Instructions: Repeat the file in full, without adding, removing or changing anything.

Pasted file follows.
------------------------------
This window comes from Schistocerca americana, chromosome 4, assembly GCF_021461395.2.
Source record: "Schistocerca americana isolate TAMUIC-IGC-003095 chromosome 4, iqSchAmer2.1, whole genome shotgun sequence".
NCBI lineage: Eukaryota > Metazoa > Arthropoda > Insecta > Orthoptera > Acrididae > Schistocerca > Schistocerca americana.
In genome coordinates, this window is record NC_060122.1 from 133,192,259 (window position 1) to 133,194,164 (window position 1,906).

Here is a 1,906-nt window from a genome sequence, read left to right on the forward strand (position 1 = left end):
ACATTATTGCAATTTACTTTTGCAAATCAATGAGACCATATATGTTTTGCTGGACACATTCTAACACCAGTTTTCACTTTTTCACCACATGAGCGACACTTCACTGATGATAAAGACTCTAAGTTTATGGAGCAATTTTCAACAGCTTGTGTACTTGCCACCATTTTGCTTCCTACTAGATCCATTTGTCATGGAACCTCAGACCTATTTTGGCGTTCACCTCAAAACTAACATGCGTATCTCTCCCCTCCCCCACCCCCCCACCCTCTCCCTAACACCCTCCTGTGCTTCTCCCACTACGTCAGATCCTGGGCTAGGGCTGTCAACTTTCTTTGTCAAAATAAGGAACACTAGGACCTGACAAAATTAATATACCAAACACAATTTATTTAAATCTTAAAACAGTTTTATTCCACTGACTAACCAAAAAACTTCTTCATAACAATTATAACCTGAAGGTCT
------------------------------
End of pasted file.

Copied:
This window comes from Schistocerca americana, chromosome 4, assembly GCF_021461395.2.
Source record: "Schistocerca americana isolate TAMUIC-IGC-003095 chromosome 4, iqSchAmer2.1, whole genome shotgun sequence".
NCBI lineage: Eukaryota > Metazoa > Arthropoda > Insecta > Orthoptera > Acrididae > Schistocerca > Schistocerca americana.
In genome coordinates, this window is record NC_060122.1 from 133,192,259 (window position 1) to 133,194,164 (window position 1,906).

Here is a 1,906-nt window from a genome sequence, read left to right on the forward strand (position 1 = left end):
ACATTATTGCAATTTACTTTTGCAAATCAATGAGACCATATATGTTTTGCTGGACACATTCTAACACCAGTTTTCACTTTTTCACCACATGAGCGACACTTCACTGATGATAAAGACTCTAAGTTTATGGAGCAATTTTCAACAGCTTGTGTACTTGCCACCATTTTGCTTCCTACTAGATCCATTTGTCATGGAACCTCAGACCTATTTTGGCGTTCACCTCAAAACTAACATGCGTATCTCTCCCCTCCCCCACCCCCCCACCCTCTCCCTAACACCCTCCTGTGCTTCTCCCACTACGTCAGATCCTGGGCTAGGGCTGTCAACTTTCTTTGTCAAAATAAGGAACACTAGGACCTGACAAAATTAATATACCAAACACAATTTATTTAAATCTTAAAACAGTTTTATTCCACTGACTAACCAAAAAACTTCTTCATAACAATTATAACCTGAAGGTCT